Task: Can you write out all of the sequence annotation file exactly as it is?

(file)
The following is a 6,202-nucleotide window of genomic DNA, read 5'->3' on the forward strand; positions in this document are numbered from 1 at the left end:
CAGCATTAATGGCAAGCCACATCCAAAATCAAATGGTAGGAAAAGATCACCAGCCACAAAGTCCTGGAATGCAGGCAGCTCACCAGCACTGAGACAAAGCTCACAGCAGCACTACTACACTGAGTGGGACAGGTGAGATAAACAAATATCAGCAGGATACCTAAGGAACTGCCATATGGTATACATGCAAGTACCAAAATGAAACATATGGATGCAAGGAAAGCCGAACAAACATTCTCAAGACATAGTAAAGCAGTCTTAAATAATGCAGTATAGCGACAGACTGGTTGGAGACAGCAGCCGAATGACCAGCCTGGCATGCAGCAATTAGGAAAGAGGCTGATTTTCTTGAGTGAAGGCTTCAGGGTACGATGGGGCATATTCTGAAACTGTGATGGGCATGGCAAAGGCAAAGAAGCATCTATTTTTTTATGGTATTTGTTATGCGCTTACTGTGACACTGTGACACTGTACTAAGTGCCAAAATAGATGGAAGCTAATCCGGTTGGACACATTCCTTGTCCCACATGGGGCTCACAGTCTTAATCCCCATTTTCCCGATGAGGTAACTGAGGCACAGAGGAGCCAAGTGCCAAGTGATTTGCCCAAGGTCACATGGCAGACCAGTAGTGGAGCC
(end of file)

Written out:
The following is a 6,202-nucleotide window of genomic DNA, read 5'->3' on the forward strand; positions in this document are numbered from 1 at the left end:
CAGCATTAATGGCAAGCCACATCCAAAATCAAATGGTAGGAAAAGATCACCAGCCACAAAGTCCTGGAATGCAGGCAGCTCACCAGCACTGAGACAAAGCTCACAGCAGCACTACTACACTGAGTGGGACAGGTGAGATAAACAAATATCAGCAGGATACCTAAGGAACTGCCATATGGTATACATGCAAGTACCAAAATGAAACATATGGATGCAAGGAAAGCCGAACAAACATTCTCAAGACATAGTAAAGCAGTCTTAAATAATGCAGTATAGCGACAGACTGGTTGGAGACAGCAGCCGAATGACCAGCCTGGCATGCAGCAATTAGGAAAGAGGCTGATTTTCTTGAGTGAAGGCTTCAGGGTACGATGGGGCATATTCTGAAACTGTGATGGGCATGGCAAAGGCAAAGAAGCATCTATTTTTTTATGGTATTTGTTATGCGCTTACTGTGACACTGTGACACTGTACTAAGTGCCAAAATAGATGGAAGCTAATCCGGTTGGACACATTCCTTGTCCCACATGGGGCTCACAGTCTTAATCCCCATTTTCCCGATGAGGTAACTGAGGCACAGAGGAGCCAAGTGCCAAGTGATTTGCCCAAGGTCACATGGCAGACCAGTAGTGGAGCC